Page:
Presently they heard a scratching on the door; the Commander said: "Come in," and a man, one of their automaton soldiers, appeared in the aperture, announcing by his mere presence that luncheon was served.

In the dining-room they found three officers of lower rank; one lieutenant, Otto von Grossling, and two second-lieutenants, Fritz Scheuneberg and Markgraf Wilhelm von Eyrik, a tiny blond man, haughty and brutal with his men, harsh toward the vanquished foe, and violent like a fire-arm.

Since his arrival in France his comrade called him only Mademoiselle Fifi. This nickname was bestowed upon him on account of his coquettish style of dressing and manners, his slender waist, which looked as if it were laced in a corset, his pale face on which a nascent mustache could hardly be seen, and also on account of the habit he had acquired, in order to express his supreme contempt for persons and things, of using continually the French locution: "Fi! fi donc!" which he pronounced with a slight lisping.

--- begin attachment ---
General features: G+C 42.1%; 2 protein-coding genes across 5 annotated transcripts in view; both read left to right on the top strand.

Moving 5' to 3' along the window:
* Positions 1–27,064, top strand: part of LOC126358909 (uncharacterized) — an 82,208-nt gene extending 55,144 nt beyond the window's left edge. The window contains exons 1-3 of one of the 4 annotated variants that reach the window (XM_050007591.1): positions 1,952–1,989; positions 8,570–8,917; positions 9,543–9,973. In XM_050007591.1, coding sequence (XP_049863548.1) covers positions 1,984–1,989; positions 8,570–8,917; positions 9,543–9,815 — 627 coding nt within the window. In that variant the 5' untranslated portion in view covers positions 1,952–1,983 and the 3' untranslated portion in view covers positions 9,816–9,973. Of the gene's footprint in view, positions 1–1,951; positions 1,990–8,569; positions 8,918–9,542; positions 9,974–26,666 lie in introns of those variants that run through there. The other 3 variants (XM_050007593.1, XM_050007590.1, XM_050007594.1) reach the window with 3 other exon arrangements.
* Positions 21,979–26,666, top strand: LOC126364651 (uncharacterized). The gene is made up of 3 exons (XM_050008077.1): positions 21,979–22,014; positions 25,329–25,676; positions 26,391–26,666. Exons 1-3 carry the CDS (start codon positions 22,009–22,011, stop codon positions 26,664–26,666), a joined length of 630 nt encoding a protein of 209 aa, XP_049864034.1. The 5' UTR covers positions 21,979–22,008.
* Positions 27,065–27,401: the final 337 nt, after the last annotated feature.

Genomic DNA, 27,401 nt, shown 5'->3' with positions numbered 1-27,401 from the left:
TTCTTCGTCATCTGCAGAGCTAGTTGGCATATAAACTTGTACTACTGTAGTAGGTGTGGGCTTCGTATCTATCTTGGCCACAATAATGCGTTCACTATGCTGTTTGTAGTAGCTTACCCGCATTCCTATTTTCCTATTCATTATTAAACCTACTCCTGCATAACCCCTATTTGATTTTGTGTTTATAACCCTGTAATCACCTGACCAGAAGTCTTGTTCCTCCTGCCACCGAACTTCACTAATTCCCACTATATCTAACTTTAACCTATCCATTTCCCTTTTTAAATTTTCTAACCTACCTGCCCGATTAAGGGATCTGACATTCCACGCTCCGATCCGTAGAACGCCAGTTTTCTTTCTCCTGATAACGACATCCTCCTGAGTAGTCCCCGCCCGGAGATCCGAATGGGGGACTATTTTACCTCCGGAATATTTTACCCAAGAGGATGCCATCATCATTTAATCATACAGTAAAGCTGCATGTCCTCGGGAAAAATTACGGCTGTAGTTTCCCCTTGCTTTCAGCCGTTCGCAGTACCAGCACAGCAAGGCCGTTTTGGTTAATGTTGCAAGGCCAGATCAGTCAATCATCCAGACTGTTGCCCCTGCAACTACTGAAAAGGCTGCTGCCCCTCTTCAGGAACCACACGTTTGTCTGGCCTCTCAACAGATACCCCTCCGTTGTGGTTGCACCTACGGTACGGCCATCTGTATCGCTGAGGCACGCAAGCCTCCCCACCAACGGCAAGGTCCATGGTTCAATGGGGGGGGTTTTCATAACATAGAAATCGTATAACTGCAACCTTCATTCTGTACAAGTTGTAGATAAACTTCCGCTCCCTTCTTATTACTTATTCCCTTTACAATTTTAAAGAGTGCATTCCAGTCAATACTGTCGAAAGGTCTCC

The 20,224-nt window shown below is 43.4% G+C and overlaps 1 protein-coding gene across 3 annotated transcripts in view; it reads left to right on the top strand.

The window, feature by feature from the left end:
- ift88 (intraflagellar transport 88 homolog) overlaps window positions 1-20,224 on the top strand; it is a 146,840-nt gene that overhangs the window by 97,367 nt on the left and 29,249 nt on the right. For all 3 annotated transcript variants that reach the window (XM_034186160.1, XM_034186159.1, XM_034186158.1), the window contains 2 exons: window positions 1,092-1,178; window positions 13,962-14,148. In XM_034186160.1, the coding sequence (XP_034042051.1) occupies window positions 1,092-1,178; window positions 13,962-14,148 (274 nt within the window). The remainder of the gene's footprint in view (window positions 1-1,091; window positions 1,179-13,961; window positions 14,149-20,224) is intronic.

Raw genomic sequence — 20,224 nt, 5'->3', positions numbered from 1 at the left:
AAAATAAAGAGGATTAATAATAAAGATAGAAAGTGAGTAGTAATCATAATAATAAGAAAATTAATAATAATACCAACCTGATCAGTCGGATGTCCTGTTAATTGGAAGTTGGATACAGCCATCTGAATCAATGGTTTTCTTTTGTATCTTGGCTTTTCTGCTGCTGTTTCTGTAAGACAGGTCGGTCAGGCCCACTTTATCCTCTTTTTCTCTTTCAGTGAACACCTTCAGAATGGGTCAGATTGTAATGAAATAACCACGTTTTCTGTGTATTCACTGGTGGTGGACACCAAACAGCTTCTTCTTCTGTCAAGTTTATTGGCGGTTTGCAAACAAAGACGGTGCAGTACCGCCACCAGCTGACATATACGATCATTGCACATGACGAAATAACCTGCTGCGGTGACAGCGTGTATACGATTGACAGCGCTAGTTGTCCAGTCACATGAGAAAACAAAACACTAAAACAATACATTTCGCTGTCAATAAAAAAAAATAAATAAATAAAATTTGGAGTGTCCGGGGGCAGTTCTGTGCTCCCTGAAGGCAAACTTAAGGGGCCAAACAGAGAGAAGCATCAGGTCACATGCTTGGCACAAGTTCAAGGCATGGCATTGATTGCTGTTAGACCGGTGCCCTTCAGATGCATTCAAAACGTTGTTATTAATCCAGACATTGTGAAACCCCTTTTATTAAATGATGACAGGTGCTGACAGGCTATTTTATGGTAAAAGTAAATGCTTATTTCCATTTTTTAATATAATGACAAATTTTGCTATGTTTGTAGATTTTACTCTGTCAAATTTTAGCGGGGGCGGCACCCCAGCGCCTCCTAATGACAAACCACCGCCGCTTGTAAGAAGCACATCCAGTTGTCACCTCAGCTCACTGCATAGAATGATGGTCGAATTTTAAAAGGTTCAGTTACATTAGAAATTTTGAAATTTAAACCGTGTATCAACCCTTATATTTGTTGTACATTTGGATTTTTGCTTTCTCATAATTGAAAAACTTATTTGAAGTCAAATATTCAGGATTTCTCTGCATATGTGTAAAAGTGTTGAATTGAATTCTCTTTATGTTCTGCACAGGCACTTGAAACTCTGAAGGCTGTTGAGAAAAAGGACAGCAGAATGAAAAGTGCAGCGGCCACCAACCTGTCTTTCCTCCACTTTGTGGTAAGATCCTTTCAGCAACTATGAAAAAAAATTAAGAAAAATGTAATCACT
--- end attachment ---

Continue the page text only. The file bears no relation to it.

The dining-room of the Chateau d'Uville was a large and regal hall, the ancient mirrors of which constellated with bullet holes, and the high Flanders tapestries, slashed with sword cuts and hanging in shreds at certain places, told the tale of Mademoiselle Fifi's favorite occupations and pastime during his hours of idleness.

On the walls, three family portraits, a warrior wearing his armor, a Cardinal and a Chief Justice, were smoking long porcelain pipes, while in its frame, ungilt by age, a noble lady in a tight waist, was showing with an arrogant air an enormous pair of mustache crayoned with charcoal.